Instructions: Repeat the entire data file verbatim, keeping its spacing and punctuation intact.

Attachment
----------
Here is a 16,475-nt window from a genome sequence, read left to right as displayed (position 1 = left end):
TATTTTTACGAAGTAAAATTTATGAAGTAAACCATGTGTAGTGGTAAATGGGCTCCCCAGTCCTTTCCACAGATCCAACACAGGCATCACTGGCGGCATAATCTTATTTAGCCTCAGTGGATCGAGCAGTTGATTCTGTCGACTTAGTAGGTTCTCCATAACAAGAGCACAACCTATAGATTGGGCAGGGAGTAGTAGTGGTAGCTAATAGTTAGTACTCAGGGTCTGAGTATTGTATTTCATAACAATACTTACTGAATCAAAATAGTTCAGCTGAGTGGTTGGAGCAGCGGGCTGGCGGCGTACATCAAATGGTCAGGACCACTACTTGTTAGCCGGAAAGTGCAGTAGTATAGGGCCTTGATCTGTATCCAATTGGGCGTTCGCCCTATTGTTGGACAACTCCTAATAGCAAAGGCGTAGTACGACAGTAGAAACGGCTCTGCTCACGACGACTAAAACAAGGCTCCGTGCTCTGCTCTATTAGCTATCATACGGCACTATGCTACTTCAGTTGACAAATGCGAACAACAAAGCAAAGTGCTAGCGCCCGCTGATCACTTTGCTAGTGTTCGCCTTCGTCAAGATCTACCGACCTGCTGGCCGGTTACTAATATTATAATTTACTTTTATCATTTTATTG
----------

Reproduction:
Here is a 16,475-nt window from a genome sequence, read left to right as displayed (position 1 = left end):
TATTTTTACGAAGTAAAATTTATGAAGTAAACCATGTGTAGTGGTAAATGGGCTCCCCAGTCCTTTCCACAGATCCAACACAGGCATCACTGGCGGCATAATCTTATTTAGCCTCAGTGGATCGAGCAGTTGATTCTGTCGACTTAGTAGGTTCTCCATAACAAGAGCACAACCTATAGATTGGGCAGGGAGTAGTAGTGGTAGCTAATAGTTAGTACTCAGGGTCTGAGTATTGTATTTCATAACAATACTTACTGAATCAAAATAGTTCAGCTGAGTGGTTGGAGCAGCGGGCTGGCGGCGTACATCAAATGGTCAGGACCACTACTTGTTAGCCGGAAAGTGCAGTAGTATAGGGCCTTGATCTGTATCCAATTGGGCGTTCGCCCTATTGTTGGACAACTCCTAATAGCAAAGGCGTAGTACGACAGTAGAAACGGCTCTGCTCACGACGACTAAAACAAGGCTCCGTGCTCTGCTCTATTAGCTATCATACGGCACTATGCTACTTCAGTTGACAAATGCGAACAACAAAGCAAAGTGCTAGCGCCCGCTGATCACTTTGCTAGTGTTCGCCTTCGTCAAGATCTACCGACCTGCTGGCCGGTTACTAATATTATAATTTACTTTTATCATTTTATTG